NG should protest against such a consciously distorted program at GAO and withhold an offer.

4 posted on 02/24/2010 4:10:23 PM PST by MHalblaub ("Easy my friends, when it comes to the point it is only a drawing made by a non believing Dane...")
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To: MHalblaub

The thing that really bothered me in this SRD and in the previous bid that NG-EADS won, is that in calculating takeoff performance, they specify max gross takeoff weight, instead of “takeoff with at least 200,000 lbs of fuel.”

The A330-200 could operate out of 6,000 ft fields at the same fuel load as a maxed out KC-767, which needed 10,000 ft.


5 posted on 02/24/2010 4:14:20 PM PST by Yo-Yo (Is the /sarc tag really necessary?)
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To: Yo-Yo

What’s wrong with paying a premium to have the aircraft made in the US (I know EADS is setting a production line somewhere in the south) by a US company?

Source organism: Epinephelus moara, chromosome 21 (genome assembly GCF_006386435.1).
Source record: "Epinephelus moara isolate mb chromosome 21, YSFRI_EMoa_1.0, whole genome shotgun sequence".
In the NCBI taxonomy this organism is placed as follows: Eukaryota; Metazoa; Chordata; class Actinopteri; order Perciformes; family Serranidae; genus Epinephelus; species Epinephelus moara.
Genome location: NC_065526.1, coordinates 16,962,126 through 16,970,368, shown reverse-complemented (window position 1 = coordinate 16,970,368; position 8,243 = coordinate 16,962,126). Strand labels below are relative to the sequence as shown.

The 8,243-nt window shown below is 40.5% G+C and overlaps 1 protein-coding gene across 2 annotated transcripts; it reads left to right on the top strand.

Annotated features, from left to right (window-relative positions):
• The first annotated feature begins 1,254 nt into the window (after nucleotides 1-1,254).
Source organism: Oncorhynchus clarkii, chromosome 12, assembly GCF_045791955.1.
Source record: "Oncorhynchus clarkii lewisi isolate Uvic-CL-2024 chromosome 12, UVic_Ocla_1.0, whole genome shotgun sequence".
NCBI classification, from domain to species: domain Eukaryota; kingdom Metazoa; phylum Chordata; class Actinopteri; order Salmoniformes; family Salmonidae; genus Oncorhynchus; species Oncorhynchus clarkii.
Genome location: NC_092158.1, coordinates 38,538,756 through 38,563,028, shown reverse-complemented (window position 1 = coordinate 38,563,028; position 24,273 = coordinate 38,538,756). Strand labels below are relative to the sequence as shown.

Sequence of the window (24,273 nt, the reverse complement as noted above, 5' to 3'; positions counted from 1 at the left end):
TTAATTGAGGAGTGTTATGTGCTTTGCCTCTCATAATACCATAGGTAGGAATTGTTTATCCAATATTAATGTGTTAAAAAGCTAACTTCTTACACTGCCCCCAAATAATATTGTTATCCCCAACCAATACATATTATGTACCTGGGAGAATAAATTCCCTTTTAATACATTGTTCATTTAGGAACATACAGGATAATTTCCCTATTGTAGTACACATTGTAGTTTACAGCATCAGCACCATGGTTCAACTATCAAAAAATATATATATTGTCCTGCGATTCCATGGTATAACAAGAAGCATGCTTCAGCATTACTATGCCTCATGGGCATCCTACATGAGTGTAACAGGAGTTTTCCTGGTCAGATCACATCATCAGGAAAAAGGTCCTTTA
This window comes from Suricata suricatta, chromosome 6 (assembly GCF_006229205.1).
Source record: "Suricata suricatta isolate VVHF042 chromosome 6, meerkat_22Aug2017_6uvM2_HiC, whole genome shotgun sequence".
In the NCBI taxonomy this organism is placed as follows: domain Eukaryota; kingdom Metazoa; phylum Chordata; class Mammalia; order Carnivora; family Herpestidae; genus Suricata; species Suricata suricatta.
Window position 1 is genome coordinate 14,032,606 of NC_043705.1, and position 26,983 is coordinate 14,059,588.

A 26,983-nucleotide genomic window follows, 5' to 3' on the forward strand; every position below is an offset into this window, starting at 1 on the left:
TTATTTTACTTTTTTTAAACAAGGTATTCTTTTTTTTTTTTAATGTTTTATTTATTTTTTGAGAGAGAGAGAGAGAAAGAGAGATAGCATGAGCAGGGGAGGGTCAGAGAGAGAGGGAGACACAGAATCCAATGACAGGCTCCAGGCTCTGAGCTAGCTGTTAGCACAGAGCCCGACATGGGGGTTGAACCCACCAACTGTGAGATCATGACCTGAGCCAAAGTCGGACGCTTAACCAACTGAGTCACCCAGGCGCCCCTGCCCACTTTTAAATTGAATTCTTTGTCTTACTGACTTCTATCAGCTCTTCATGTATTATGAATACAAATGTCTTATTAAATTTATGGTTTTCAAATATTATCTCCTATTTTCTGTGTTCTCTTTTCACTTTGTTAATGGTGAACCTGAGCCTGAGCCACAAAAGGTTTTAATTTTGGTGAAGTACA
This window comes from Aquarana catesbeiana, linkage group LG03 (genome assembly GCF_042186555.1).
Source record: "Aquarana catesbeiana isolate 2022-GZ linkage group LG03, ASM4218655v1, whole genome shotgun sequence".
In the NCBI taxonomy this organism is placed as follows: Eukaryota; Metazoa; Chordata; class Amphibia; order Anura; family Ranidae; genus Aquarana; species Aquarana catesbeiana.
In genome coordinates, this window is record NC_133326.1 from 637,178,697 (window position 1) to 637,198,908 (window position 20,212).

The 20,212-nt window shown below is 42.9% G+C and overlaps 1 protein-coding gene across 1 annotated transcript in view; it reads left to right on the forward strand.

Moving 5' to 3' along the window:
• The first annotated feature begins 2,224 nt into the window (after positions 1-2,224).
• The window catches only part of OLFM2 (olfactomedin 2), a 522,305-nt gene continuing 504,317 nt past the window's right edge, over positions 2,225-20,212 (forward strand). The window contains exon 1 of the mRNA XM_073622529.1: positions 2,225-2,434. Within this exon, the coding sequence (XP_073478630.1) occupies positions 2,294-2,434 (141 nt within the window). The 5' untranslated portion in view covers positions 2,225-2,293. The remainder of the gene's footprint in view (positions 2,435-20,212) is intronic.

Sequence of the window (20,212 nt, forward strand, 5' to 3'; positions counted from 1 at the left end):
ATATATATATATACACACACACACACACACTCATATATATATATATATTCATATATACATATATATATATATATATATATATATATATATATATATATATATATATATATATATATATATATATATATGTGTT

6 posted on 02/24/2010 4:19:46 PM PST by PhiloBedo (I won't be happy until Jet-A is less than $2.00 a gallon)
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To: PhiloBedo

They are doing final assembly of the fueling system.
The airframes will fly over from europe.


7 posted on 02/24/2010 4:23:30 PM PST by Waverunner ( "Think for yourselves and let others enjoy the privilege to do so too." Voltaire)
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To: Waverunner
The airframes will fly over from europe.

Only the first 4. The rest have been produced in Mobile right in the same way as the 787 in Everett.